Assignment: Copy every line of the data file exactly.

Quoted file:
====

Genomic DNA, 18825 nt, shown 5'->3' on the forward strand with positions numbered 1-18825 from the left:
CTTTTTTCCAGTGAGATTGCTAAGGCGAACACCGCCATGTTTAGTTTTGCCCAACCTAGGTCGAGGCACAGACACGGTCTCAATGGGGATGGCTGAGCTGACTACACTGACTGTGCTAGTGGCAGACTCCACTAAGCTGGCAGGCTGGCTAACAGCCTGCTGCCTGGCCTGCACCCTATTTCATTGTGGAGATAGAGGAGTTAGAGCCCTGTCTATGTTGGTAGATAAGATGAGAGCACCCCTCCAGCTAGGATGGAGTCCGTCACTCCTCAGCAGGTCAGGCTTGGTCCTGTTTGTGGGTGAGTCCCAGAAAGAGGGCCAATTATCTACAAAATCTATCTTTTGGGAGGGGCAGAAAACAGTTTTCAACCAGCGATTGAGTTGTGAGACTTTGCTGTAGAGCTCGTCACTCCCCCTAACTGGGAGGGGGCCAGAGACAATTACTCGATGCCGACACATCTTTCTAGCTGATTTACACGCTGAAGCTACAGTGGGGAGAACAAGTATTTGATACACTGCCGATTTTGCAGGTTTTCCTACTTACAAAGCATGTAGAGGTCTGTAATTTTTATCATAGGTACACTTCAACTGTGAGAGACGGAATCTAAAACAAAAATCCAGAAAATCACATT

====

Genomic DNA, 18825 nt, shown 5'->3' on the forward strand with positions numbered 1-18825 from the left:
CTTTTTTCCAGTGAGATTGCTAAGGCGAACACCGCCATGTTTAGTTTTGCCCAACCTAGGTCGAGGCACAGACACGGTCTCAATGGGGATGGCTGAGCTGACTACACTGACTGTGCTAGTGGCAGACTCCACTAAGCTGGCAGGCTGGCTAACAGCCTGCTGCCTGGCCTGCACCCTATTTCATTGTGGAGATAGAGGAGTTAGAGCCCTGTCTATGTTGGTAGATAAGATGAGAGCACCCCTCCAGCTAGGATGGAGTCCGTCACTCCTCAGCAGGTCAGGCTTGGTCCTGTTTGTGGGTGAGTCCCAGAAAGAGGGCCAATTATCTACAAAATCTATCTTTTGGGAGGGGCAGAAAACAGTTTTCAACCAGCGATTGAGTTGTGAGACTTTGCTGTAGAGCTCGTCACTCCCCCTAACTGGGAGGGGGCCAGAGACAATTACTCGATGCCGACACATCTTTCTAGCTGATTTACACGCTGAAGCTACAGTGGGGAGAACAAGTATTTGATACACTGCCGATTTTGCAGGTTTTCCTACTTACAAAGCATGTAGAGGTCTGTAATTTTTATCATAGGTACACTTCAACTGTGAGAGACGGAATCTAAAACAAAAATCCAGAAAATCACATT